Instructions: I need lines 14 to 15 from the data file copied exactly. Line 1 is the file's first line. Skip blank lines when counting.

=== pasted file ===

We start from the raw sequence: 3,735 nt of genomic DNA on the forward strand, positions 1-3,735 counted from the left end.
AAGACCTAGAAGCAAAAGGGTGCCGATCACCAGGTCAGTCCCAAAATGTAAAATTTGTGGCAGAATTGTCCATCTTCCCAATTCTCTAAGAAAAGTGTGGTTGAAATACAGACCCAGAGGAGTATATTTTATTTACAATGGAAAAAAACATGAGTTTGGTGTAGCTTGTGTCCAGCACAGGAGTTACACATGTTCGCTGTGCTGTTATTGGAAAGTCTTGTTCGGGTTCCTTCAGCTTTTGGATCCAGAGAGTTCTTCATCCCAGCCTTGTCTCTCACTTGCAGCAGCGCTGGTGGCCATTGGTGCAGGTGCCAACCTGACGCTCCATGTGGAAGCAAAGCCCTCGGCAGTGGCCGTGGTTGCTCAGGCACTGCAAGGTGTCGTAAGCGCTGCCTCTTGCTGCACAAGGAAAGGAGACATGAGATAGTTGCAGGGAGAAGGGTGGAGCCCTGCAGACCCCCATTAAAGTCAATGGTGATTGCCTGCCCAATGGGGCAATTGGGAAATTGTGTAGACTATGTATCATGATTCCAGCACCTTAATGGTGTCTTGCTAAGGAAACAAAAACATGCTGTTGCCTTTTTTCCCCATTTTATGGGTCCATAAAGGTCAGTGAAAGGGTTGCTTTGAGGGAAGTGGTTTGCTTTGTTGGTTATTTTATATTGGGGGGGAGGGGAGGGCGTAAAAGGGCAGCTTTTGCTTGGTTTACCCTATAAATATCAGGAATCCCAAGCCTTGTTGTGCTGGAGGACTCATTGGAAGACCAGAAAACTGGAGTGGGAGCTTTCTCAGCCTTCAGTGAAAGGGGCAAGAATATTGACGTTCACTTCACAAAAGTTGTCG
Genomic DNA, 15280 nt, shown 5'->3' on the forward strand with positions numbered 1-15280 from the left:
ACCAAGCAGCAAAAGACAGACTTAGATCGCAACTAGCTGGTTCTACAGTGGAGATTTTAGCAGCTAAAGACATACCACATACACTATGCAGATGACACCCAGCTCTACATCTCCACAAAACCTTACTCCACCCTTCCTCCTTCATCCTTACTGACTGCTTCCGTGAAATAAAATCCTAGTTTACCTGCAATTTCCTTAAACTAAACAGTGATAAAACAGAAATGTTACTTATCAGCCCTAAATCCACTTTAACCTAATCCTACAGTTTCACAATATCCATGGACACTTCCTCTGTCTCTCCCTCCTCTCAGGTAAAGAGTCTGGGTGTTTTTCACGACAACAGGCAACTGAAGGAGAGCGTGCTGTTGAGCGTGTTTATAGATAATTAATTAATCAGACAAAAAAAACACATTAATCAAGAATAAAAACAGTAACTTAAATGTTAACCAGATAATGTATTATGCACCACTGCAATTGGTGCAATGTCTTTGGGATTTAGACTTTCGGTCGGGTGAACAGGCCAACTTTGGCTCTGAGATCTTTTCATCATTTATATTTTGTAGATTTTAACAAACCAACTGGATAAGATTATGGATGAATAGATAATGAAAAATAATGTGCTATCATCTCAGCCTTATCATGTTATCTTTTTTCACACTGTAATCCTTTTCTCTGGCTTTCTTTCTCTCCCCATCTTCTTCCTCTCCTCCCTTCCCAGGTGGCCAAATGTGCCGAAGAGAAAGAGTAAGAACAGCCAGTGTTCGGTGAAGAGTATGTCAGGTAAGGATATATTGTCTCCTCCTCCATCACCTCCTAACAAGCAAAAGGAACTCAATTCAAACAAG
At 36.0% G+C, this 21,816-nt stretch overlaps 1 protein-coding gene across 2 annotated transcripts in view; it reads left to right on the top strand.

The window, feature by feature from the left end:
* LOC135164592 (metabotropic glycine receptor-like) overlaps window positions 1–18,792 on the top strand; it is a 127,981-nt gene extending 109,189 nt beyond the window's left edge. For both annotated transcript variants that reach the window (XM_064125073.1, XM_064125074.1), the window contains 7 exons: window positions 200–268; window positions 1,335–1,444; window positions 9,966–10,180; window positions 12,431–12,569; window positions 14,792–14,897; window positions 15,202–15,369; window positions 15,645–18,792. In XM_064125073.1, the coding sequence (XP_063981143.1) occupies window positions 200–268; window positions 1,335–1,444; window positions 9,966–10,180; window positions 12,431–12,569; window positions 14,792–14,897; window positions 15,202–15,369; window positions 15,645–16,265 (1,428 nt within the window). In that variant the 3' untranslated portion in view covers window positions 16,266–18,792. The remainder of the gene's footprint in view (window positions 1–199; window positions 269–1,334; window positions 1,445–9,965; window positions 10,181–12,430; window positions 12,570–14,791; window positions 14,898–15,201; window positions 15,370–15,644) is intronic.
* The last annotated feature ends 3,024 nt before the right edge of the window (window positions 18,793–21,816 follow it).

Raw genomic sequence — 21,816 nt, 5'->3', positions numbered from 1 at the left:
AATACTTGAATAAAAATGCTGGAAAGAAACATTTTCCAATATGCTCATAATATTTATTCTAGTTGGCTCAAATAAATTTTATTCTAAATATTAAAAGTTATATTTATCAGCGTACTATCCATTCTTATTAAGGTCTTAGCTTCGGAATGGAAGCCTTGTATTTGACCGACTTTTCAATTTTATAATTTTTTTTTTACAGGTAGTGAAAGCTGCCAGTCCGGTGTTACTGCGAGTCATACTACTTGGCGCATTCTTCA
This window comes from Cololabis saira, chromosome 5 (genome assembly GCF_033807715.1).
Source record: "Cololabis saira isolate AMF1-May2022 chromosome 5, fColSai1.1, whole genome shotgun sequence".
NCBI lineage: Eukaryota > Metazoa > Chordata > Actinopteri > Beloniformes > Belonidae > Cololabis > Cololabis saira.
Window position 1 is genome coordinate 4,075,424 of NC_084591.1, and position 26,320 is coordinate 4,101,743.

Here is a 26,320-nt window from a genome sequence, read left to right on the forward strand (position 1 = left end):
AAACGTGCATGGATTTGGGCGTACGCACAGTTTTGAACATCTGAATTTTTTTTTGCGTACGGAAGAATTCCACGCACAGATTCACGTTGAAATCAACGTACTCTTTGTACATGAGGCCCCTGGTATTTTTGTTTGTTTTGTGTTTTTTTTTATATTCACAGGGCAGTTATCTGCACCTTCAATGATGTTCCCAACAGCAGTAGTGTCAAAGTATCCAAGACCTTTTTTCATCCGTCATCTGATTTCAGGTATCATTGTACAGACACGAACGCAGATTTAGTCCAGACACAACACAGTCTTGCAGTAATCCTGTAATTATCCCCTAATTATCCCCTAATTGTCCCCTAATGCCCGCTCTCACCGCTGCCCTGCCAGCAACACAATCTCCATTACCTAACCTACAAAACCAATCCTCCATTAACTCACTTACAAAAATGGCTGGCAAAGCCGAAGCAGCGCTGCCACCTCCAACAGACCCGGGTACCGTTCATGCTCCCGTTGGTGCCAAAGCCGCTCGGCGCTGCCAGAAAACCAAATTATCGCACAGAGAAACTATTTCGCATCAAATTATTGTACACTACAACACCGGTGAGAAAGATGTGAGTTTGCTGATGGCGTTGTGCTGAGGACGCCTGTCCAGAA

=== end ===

Window position 1 is genome coordinate 4,075,424 of NC_084591.1, and position 26,320 is coordinate 4,101,743.

Here is a 26,320-nt window from a genome sequence, read left to right on the forward strand (position 1 = left end):